Working Group II: Impacts, Adaptation and Vulnerability

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6.4. Coastal Systems 6.4.1. General Considerations

Coastal environments occupy one of the most dynamic interfaces on Earth, at the boundary between land and sea, and they support some of the most diverse and productive habitats. These habitats include natural ecosystems, in addition to important managed ecosystems, economic sectors, and major urban centers. The existence of many coastal ecosystems is dependent on the land-sea connection or arises directly from it (e.g., deltas and estuaries). Coastal ecosystems can encompass a wide range of environmental conditions over short distances, particularly of salinity (from fresh to hypersaline) and energy (from sheltered wetlands to energetic wave-washed shorelines). At a much coarser geographical scale, there is a spectrum of climate types—from tropical to polar—with concomitant broad-scale differences in biogeophysical processes and features. Coastal environments, settlements, and infrastructure are exposed to land-sourced and marine hazards such as storms (including tropical cyclones), associated waves and storm surges, tsunamis, river flooding, shoreline erosion, and influx of biohazards such as algal blooms and pollutants. All of these factors need to be recognized in assessing climate-change impacts in the coastal zone.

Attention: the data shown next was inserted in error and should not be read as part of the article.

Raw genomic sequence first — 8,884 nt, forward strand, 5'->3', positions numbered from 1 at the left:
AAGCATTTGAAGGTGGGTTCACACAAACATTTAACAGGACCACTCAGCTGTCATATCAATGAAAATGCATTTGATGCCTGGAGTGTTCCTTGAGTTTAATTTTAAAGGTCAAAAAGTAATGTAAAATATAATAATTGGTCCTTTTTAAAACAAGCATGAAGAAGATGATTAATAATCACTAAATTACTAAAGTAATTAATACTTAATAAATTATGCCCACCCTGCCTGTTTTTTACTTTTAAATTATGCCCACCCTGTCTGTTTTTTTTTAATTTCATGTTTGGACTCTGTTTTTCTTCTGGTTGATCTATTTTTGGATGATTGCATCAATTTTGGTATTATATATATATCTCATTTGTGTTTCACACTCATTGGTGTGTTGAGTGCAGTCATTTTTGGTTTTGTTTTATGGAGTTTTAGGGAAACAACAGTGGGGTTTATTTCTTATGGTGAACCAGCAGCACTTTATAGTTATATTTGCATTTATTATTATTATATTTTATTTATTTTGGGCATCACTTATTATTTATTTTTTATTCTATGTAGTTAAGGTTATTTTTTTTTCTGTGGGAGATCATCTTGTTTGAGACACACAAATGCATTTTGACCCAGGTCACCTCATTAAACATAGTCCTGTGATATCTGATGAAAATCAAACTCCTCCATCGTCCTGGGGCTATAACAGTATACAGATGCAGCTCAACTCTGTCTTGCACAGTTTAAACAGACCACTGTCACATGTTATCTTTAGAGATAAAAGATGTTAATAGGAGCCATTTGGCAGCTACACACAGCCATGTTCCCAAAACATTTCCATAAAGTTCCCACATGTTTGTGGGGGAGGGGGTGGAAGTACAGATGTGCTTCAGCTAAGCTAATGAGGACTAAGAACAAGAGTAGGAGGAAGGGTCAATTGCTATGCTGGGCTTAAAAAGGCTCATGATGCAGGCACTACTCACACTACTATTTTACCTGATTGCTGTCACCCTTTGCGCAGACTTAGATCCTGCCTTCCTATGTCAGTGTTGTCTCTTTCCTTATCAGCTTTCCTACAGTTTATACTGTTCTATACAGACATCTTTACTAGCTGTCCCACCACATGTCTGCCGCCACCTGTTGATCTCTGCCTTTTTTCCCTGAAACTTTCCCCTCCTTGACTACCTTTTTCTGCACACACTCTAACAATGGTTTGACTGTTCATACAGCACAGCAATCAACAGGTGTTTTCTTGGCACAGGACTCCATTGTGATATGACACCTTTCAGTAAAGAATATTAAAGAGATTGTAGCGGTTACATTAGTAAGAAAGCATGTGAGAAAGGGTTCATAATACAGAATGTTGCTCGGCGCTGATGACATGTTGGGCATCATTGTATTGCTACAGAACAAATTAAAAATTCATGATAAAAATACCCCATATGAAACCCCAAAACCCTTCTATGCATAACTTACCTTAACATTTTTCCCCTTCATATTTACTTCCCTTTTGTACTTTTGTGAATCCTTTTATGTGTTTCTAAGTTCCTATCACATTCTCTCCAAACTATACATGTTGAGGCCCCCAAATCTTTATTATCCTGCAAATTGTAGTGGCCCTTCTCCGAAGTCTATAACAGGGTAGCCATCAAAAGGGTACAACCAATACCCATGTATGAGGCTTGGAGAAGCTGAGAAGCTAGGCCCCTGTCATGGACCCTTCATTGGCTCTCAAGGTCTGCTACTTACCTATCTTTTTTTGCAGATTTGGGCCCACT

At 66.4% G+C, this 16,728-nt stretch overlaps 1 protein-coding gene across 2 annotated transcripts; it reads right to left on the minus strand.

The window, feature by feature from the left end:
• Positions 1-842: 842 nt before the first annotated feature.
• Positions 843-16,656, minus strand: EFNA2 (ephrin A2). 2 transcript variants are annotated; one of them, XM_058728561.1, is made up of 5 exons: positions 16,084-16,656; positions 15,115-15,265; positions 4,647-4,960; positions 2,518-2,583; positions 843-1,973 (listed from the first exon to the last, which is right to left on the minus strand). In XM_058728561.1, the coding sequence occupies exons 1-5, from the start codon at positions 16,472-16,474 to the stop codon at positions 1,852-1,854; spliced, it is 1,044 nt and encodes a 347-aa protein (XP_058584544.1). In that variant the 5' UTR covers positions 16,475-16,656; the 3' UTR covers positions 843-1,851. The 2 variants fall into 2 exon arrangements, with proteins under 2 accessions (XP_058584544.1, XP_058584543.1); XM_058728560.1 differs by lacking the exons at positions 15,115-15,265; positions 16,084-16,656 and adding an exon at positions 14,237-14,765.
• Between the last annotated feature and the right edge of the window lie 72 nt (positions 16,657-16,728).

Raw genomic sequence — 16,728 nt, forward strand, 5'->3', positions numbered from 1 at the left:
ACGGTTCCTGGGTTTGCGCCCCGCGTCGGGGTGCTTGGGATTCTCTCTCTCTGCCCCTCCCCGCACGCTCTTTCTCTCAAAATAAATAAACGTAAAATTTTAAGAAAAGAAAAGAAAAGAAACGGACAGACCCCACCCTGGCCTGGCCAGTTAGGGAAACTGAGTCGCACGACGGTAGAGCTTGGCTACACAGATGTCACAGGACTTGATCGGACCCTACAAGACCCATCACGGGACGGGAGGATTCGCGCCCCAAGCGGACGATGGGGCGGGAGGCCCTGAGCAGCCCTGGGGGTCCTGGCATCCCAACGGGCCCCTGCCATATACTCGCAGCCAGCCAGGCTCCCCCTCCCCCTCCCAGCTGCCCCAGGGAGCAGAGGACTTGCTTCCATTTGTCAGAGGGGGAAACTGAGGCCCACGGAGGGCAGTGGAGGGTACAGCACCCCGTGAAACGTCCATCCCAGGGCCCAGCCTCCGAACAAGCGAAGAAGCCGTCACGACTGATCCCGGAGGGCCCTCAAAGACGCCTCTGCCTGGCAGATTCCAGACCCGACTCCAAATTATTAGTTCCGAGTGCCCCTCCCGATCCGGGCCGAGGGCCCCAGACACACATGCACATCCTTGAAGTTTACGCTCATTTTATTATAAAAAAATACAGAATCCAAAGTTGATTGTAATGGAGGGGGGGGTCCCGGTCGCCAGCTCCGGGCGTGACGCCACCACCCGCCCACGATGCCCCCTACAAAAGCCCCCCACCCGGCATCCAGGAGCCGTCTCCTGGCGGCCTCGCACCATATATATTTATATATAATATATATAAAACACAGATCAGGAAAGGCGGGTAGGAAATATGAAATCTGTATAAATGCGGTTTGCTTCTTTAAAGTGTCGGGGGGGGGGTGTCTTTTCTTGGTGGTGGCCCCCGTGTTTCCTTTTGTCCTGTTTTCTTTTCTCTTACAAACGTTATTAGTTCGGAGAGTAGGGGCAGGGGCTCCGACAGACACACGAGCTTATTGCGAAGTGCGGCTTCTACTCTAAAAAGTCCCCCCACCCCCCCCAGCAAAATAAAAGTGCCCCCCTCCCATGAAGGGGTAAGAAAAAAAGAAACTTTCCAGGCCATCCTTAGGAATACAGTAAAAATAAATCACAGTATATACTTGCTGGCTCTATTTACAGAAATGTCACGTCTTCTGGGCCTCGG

Box 6-3. Potential Impacts of Climate Change
and Sea-Level Rise on Coastal Systems

Biophysical impacts can include the following:

  • Increased coastal erosion
  • Inhibition of primary production processes
  • More extensive coastal inundation
  • Higher storm-surge flooding
  • Landward intrusion of seawater in estuaries and aquifers
  • Changes in surface water quality and groundwater characteristics
  • Changes in the distribution of pathogenic microorganisms
  • Higher SSTs
  • Reduced sea-ice cover.

Related socioeconomic impacts can include the following:

  • Increased loss of property and coastal habitats
  • Increased flood risk and potential loss of life
  • Damage to coastal protection works and other infrastructure
  • Increased disease risk
  • Loss of renewable and subsistence resources